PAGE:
Scuba diving is our own small, clumsy attempt to return us from whence we came, from where our DNA crawled, half-formed, on to a surface green and verdant for us to possess and subdue. When I dive, breathlessly still, shoals of fish, heedlessly welcoming, steer past me as if I were a rock on a ski slope. Sometimes, small shark or even barracuda flicker past in search of a meal. Ray and octopi, strange crawlers and fliers, share their space with me. Yet as much as I feel at home in that strange, primeval space, one breath is as toxic as cyanide.

I am eagerly awaiting traveling down South. My pool will be grimy and will need a week of loving care, scrubbing, filtering and treatment before it is fit to swim in. Much like people with boats, who spend more time fiddling around with them than sailing themScreen Shot 2016-04-20 at 3.47.33 PM, the  pool master takes meticulous care to present a superbly clean, irridescently winking surface to the world, spending more time maintaining than swimming. Why? Because the almost preternaturally exotic sensation of weightlessness and floating, immersing oneself under the surface, is one of the most liberating sensations on the planet thus the experience is worth perfecting. Also, it is a space to be shared – only Olympians swim alone. We spend billions annually just to sit on an uncomfortable stretch of powdered glass, overlooking lapping waves. Children dash about excitedly in the surf. People picnic on gritty sandbanks in small groups. For many, the sensation of actually sharing the view over the water with others is sensual and healing.

Iceland, marooned out on the polar edge of the north Atlantic, is far too cold for sea swimming – there are no picnics on Icelandic beaches. But, there are large numbers of thermally heated pools, both artificial and man-made, safe, warmly welcoming spaces where Icelanders gather. Even in frigid February, when snowflakes, big and fresh, swirl down and the sub-zero temperatures tighten the skin like a drum, the small shock of the walk to the hot tub is softened by the warm embrace of the thermal pool and the company of one’s compatriots. Icelanders as a people group are generally reserved but they are a remarkably satisfied nation and the pool is Iceland’s social space. Families meet their neighbours, newcomers first receive welcome and rivals can’t avoid one another. In the hot tub, you must interact. There’s nothing else to do. And, if you do happen to be alone – you can just close your eyes and be; the water enfolds and caresses you, reminding you of a genetics from the long, long past. Thales would have been proud.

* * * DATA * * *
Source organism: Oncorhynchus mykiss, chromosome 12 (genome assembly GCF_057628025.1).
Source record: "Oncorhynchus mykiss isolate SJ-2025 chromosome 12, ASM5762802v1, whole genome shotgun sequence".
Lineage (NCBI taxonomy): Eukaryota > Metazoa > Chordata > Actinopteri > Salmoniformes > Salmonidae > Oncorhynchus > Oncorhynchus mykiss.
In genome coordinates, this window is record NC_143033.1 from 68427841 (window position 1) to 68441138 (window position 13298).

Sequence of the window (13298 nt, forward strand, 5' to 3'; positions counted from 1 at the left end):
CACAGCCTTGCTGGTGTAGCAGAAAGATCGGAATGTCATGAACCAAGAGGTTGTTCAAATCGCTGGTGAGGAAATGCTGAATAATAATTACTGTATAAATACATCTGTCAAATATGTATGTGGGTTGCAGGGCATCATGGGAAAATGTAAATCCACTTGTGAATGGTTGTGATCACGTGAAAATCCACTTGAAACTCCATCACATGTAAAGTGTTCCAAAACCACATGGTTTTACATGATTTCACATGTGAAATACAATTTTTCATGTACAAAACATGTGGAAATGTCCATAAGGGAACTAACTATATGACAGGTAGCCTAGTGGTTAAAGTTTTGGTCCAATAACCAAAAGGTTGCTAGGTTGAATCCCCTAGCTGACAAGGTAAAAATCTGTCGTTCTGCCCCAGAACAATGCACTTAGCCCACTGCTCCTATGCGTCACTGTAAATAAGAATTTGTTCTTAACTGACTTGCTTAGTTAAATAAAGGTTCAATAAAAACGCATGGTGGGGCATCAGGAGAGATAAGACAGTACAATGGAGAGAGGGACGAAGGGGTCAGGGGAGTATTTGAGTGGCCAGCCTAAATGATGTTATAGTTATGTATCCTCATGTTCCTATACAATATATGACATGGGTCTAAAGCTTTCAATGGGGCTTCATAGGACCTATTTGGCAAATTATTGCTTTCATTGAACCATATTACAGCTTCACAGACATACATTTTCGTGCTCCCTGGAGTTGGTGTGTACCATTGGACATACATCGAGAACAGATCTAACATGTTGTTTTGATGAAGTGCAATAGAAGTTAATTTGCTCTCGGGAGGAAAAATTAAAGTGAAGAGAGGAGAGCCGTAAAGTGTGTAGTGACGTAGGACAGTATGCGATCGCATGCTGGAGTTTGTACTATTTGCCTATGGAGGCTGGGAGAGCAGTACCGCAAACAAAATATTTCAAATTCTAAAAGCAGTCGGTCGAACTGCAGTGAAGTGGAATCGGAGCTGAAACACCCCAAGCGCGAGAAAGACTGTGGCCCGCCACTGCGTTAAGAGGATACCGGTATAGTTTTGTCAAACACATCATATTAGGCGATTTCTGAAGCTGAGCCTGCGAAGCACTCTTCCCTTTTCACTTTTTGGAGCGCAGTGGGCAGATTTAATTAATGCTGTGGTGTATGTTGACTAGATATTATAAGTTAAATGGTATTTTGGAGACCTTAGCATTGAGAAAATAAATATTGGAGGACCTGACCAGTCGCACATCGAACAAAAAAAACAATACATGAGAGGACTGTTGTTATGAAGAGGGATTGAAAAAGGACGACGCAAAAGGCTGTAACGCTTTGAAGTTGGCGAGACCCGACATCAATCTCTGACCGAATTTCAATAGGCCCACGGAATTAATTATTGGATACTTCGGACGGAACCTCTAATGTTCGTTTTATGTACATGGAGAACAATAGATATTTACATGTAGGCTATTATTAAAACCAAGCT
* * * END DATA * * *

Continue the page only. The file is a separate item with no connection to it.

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Myvatan. 500km north of Reykjavik


Sleepwalking to Oblivion

Screen Shot 2016-04-19 at 11.52.38 AM.pngWhen one hears the phrase ‘the Christian roots of Europe’, it sounds slightly pious; sanctimonious even.  Consequently, it’s rather off-putting, as if one conveniently forgets the Inquisition, witch hunts, immolation of heretics or, by contrast, Calvinist optimism arising from God’s superintending providence over all human activity. It points to something which is partially true, and contemporary Europe and indeed North America remain profoundly indebted economically to their respective Christian pasts. Even the transnational ambition of the European Union reflects the desire for a secularised Christendom. Brussels builds on the memory of an older form of European unity, however, one wounded by the Reformation and then demolished by ideology and nationalism. But too often people speak about the Christian roots of Europe in a nostalgic, retrovisual way, chromatically blurring the historical lens. They use it to evade a harder and more important question: whether or not Europe has a Christian future and, if it does, what will it look like in a more threatening and less secure world.

Some are arguing, with considerable alarm, that the influx of other relentlessly evangelical faiths and the manifest flaws in the fabric of multiculturalism signal the twilight not only of a post-Enlightenment modernism but also of the capitalist free trade entity that modern economies have become. Reliance on credit bubbles and the presupposition that the global economy must, almost by definition, increase year on year is not necessarily a certainty, and if this turns out to be true, a new paradigm must be sought. If the old wineskin must be discarded as no longer fit for the well-being of the species, what will its replacement look like?